Alex and the Amazing Dr. Frankenslime
Dad’s the one who messed up in my family, but I’m the one who has to go see a therapist. On what planet does that make sense?
In Alex and the Amazing Dr. Frankenslime, a novel by Margot Desannoy for children ages nine to fourteen, tomboy Alexandra Kinslow faces some of life’s toughest challenges—her parents’ separation, her father’s alcoholism, and an abusive home life. The story begins with Alex’s mother forcing her to attend therapy. Twelve-year-old Alex has been violent, disrespectful, moody, and disinterested in school. Her mother believes that counseling may help her regain control. At first, Alex wants no part of this. She refuses to cooperate and acts out during sessions, hoping to force the therapist to give up. However, over time, Alex grows to trust the doctor and begins opening up her heart. While slow at first, the process brings the start of a brighter future as Alex learns to deal with the deep pain she has experienced.
Desannoy gently enlightens readers about psychiatric therapy as Alex finds healing through therapy and discovers what the process is like for children. Written from a young girl’s point of view, the book examines the struggles a troubled child faces. The pain of a dysfunctional home life and the hope of a better family experience ring loudly to young readers, as the author tackles real-life hurt head on.
A licensed marriage and family therapist, Desannoy has worked with numerous children facing wide-ranging issues. She demonstrates a unique ability to understand the inner workings of troubled youth and works hard to create an authentic voice for her protagonist. Children will instantly relate to the main character’s viewpoint. Even if they don’t share her somewhat rebellious outlook, they’ll gain empathy for others they know, perhaps class troublemakers, who are experiencing dysfunctional home lives. Desannoy offers a clear picture of therapy, removing the fear or mystery that causes kids who need it to shy away. At times she sometimes seems too overt, almost preachy, in her purpose, allowing her message to overshadow her storytelling.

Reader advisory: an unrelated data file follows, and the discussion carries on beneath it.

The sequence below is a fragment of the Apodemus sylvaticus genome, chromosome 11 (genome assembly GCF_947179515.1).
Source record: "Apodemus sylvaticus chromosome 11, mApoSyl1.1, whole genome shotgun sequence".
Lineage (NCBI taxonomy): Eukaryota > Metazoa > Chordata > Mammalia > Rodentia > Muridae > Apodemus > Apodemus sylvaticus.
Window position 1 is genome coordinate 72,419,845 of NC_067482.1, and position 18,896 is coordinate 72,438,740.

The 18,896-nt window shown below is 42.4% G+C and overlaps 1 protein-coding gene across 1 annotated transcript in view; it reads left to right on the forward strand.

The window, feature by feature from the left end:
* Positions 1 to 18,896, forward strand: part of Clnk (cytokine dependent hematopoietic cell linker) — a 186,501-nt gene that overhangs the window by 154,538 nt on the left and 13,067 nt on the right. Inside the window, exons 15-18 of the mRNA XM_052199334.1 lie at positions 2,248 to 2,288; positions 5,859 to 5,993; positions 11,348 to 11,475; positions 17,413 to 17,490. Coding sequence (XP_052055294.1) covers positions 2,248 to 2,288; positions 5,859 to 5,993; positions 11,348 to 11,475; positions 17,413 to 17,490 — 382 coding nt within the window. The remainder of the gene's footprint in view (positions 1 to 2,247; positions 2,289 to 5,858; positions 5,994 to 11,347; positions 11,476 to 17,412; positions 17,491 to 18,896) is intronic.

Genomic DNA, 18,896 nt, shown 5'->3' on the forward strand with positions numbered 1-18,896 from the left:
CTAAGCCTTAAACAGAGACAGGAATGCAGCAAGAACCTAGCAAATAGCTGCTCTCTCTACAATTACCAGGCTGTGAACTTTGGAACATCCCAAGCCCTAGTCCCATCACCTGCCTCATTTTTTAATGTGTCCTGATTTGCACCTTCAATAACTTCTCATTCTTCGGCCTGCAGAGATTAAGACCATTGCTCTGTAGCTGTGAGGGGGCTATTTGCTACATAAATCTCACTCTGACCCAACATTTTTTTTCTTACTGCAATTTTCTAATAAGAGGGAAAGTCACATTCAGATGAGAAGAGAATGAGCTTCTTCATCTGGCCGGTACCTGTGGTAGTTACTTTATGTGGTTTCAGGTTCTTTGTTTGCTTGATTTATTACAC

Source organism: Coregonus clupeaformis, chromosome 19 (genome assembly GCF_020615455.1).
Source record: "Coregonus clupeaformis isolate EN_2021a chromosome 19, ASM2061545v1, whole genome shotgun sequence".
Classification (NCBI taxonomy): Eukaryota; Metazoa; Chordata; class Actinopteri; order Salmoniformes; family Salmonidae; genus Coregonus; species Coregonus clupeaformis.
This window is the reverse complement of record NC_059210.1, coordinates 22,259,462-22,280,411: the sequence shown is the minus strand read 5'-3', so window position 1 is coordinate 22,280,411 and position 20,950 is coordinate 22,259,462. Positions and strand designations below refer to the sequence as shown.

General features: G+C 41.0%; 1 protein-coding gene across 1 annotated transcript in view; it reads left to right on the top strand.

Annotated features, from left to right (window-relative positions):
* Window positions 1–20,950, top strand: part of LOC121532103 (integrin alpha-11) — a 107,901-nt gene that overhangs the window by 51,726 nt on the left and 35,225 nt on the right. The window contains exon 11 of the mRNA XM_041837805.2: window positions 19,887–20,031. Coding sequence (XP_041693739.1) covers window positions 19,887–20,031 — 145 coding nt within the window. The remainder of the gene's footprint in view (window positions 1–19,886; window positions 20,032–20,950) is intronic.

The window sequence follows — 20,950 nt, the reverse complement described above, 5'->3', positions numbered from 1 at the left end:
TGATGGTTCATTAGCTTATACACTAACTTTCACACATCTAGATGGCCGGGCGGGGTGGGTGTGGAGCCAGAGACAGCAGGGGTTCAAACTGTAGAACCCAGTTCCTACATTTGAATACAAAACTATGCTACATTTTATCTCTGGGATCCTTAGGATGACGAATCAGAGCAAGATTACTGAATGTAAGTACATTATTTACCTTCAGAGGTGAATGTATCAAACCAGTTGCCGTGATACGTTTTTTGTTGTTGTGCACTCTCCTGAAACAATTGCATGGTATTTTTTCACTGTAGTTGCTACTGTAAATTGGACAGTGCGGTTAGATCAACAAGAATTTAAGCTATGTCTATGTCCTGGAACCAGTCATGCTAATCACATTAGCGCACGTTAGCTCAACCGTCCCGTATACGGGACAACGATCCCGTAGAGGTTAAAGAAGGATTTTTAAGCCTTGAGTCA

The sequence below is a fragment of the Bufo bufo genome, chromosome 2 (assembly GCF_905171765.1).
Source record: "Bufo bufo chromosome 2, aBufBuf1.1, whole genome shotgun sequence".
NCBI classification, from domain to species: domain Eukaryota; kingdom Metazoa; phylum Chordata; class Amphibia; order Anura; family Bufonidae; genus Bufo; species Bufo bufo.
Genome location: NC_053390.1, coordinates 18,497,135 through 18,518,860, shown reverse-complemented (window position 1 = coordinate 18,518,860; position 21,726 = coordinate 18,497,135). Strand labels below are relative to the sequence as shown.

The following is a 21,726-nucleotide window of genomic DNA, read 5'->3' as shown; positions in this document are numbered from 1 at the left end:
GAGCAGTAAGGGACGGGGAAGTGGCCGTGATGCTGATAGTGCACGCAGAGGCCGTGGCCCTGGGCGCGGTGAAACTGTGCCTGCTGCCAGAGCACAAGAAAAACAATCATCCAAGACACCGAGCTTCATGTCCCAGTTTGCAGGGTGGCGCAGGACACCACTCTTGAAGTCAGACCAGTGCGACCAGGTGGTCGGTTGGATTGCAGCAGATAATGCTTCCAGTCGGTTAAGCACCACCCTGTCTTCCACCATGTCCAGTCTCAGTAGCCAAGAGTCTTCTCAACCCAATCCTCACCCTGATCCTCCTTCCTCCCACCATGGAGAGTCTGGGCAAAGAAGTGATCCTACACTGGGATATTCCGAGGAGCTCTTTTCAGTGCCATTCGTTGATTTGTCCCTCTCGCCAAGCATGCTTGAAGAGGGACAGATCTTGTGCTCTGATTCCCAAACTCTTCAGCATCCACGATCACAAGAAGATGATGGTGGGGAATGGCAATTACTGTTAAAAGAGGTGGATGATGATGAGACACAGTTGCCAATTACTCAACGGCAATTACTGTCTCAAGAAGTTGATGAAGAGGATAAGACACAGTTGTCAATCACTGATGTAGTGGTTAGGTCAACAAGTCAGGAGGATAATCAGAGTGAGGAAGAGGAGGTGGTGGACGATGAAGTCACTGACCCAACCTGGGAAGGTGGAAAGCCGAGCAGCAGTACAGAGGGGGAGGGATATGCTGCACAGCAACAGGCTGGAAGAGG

Nevertheless, this book offers parents, teachers, and family counselors a useful resource and a fairly compelling read to offer children in several categories: those who are struggling, those beginning counseling, those afraid of counseling, and those who would benefit from empathy with others who are, on the surface, a bit harder to befriend.
Review Date: March 2010.